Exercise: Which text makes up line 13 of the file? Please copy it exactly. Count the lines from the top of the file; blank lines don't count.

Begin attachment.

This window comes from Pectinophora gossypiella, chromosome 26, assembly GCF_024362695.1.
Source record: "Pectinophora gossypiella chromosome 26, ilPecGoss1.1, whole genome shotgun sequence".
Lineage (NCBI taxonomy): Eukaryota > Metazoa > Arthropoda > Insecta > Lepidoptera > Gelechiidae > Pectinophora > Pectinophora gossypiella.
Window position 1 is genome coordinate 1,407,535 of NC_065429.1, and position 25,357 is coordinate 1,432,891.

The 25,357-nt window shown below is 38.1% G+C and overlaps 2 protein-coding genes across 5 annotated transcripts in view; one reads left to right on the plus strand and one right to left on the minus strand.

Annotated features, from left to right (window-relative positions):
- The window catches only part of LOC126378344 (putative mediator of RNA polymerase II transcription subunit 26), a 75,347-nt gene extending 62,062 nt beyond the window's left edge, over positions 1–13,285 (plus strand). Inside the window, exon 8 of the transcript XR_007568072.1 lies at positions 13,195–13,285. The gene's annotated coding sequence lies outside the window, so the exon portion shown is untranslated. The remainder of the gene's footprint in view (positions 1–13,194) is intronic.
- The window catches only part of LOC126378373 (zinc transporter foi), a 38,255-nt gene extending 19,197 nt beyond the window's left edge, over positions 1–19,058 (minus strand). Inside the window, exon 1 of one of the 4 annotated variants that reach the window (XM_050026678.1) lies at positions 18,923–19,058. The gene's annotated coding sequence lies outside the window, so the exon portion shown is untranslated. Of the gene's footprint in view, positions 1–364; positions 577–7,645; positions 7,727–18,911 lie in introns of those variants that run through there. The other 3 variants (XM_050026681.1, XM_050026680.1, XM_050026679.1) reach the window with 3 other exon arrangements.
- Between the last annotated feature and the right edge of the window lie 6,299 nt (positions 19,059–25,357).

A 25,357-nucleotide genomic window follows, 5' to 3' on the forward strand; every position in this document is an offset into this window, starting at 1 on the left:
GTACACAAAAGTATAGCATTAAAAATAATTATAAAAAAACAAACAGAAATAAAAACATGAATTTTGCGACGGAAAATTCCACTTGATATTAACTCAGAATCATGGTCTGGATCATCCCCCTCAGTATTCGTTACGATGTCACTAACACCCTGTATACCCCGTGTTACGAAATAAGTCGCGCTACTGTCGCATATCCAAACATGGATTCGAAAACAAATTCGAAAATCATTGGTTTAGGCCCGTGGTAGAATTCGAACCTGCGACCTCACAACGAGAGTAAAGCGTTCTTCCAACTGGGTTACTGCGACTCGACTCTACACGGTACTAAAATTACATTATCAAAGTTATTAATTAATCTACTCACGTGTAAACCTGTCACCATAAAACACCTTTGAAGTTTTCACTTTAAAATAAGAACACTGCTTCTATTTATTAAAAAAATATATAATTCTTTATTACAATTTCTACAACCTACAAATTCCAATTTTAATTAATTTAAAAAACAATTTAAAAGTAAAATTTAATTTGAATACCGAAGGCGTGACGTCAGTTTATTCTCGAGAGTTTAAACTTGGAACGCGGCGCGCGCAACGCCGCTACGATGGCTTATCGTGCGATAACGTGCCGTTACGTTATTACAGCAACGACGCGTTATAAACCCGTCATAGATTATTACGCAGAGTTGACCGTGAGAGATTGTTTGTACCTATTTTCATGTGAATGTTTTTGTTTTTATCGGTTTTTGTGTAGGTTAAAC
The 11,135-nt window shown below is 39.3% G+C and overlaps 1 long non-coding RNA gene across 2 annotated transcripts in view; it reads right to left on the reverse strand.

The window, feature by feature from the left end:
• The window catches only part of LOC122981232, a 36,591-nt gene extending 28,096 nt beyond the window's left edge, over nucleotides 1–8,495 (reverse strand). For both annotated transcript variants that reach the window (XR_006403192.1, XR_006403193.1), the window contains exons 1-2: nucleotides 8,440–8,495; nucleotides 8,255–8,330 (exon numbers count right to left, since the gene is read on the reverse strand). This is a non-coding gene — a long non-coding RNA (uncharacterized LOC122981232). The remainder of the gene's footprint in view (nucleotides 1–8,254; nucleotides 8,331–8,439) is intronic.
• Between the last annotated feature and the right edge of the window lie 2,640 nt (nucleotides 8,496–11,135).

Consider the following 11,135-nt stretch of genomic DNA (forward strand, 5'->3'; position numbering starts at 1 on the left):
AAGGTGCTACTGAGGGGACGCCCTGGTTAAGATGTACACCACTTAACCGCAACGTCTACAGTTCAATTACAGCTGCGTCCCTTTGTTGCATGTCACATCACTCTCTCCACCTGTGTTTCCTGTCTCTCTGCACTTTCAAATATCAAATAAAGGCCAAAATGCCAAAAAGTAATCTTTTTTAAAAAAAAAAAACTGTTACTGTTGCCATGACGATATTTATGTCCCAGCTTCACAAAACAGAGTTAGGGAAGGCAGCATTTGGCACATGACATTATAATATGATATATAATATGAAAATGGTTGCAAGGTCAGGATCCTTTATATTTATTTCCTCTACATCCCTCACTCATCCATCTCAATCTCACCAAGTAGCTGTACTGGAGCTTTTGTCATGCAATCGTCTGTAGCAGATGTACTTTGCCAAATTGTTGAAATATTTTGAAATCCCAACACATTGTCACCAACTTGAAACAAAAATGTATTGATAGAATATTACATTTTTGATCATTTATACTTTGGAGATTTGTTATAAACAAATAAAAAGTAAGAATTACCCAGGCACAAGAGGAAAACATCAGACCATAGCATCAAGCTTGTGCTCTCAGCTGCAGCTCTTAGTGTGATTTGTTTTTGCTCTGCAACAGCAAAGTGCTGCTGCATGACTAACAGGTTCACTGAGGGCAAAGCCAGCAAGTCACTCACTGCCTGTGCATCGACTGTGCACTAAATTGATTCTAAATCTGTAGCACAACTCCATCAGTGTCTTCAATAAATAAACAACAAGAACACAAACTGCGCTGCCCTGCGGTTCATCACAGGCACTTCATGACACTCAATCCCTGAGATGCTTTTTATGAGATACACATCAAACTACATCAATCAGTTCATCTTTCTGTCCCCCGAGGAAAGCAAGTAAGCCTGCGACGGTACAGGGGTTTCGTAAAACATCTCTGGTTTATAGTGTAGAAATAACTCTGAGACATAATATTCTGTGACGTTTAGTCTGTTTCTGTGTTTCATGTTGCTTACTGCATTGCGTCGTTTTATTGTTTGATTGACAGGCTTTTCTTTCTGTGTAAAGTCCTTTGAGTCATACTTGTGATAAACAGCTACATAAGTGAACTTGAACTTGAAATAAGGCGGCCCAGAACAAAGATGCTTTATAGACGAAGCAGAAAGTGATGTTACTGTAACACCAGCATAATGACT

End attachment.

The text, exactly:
The window, feature by feature from the left end: